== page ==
Wheat futures set fresh contract highs in Paris on Friday as official data showing an unusually steep decline the condition of the French soft wheat crop, amid spreading dryness, added to the boost from a well-received US report.
Paris soft wheat futures for September gained 2.6% to E424.50 a tonne, before easing back to E419.00 a tonne in lunchtime deals, a gain of 1.3% on the day.
The headway followed the release of data from farm office FranceAgriMer showing a tumble of 7 points in the proportion of French soft red winter wheat rated “good” or “excellent”, as of Monday.
While still leaving the rating at 82% good or excellent, above the seasonal average of 74% on GrainPriceNews calculations, a decline of that size is unusual on FranceAgriMer data, and the largest since a 10-point tumble witnessed in July 2016.
That year ended up with the lowest French soft wheat harvest of the century so far, down more than 30% year on year.
Other French grain crops are deteriorated markedly last week, with the winter barley score down 7 points at 79%, and the durum rating down 6 points at 77%, while the reading for the less-established spring barley crop slumped by 12 points to 76%.
The data come amid growing worries over persistent dryness in France, the European Union’s top wheat producer and exporter.
“The climatic situation in France remains a major concern,” said Agritel, noting that many farmers had sold wheat forward based on yield assessments which were now in decline.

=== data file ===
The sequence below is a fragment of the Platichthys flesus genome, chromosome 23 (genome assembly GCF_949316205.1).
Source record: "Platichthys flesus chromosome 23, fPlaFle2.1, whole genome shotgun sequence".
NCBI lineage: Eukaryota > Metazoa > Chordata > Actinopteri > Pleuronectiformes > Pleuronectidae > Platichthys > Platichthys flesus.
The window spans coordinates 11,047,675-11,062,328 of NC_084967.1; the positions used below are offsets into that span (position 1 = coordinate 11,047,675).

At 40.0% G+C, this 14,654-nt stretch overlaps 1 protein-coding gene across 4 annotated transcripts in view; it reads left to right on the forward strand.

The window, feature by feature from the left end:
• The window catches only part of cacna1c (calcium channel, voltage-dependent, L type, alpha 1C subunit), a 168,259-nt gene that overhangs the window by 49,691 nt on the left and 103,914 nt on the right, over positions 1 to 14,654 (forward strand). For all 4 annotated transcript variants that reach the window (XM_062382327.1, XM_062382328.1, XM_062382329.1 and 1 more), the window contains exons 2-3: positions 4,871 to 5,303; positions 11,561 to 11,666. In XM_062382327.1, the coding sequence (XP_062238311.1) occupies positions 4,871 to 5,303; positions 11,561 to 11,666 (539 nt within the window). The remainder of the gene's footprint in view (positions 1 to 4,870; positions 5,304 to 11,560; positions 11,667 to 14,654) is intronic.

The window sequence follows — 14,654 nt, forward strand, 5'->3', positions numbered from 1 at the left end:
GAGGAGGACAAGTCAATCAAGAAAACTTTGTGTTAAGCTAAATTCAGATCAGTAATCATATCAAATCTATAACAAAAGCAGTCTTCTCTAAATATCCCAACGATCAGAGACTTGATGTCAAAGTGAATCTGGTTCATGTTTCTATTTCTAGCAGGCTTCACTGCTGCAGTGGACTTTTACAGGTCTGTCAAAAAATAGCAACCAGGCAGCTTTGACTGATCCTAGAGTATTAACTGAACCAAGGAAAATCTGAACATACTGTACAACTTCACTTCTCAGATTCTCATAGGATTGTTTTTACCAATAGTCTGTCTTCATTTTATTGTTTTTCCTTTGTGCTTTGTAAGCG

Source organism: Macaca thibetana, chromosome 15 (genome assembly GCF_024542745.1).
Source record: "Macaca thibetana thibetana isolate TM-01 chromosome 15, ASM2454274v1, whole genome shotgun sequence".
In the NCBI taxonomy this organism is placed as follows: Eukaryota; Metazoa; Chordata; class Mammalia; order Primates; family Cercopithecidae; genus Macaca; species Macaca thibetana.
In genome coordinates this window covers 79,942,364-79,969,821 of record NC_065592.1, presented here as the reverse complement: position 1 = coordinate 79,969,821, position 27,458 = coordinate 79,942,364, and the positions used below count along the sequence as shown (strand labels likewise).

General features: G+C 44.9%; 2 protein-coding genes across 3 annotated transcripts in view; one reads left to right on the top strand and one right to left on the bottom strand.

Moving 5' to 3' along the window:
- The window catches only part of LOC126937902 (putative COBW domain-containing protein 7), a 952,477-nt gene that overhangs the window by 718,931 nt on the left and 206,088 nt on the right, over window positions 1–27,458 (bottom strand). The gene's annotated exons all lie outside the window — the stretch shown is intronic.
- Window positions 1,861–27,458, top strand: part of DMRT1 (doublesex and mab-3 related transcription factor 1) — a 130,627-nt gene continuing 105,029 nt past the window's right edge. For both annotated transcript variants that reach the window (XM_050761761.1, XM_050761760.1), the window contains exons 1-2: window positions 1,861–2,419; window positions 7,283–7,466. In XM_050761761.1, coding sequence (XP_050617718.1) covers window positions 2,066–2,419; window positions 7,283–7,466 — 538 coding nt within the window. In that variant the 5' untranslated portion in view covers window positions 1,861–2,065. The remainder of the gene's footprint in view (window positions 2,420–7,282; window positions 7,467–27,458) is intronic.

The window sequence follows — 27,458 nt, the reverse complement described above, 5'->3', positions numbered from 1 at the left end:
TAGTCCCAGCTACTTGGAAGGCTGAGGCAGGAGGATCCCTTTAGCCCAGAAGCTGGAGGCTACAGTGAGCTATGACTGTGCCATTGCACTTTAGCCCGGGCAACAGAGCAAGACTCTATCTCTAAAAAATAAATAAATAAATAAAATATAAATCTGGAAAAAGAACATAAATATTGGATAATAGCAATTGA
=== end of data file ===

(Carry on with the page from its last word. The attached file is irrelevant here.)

While the country is expected to receive thunderstorms next week, “they are not expected to solve the water stress problem except very locally,” the analysis group said.
Earlier this week, FranceAgriMer itself noted that, after “particularly dry conditions in most” of Europe, France – as well as Austria, Italy the Netherlands and Ukraine – were witnessing “significant drought”.
Drought in southern France and northern Italy was “impacting the growth of winter crops and delaying sowing”.
Catherine Cauchard, head of FranceAgriMer’s crop monitoring service, said that France was “reaching a tipping point for some soil type”, adding that growers were “hoping for rain so that yield potential can be maintained”.
‘Sharply elevated prices’
The data come amid a squeeze on world wheat supplies which data from the US Department of Agriculture on Thursday forecast will not be resolved even in 2022-23, forecasting a sixth successive fall in world inventories, to their lowest since 2013-14.
“Wheat cash and futures prices are expected to remain sharply elevated through the first part of the marketing year,” the USDA said, in a briefing which provoked sharp rises in many wheat contracts.
Kansas City hard red winter wheat for July leaped by 5.8% to finish at $12.70 a bushel, the highest close for a nearest-but-one contract in 14 years, as did Minneapolis spring wheat for July, in settling up 4.8% at $13.16 a bushel.
Paris wheat for September added 2.6% on Thursday, to close at E413.75 a tonne.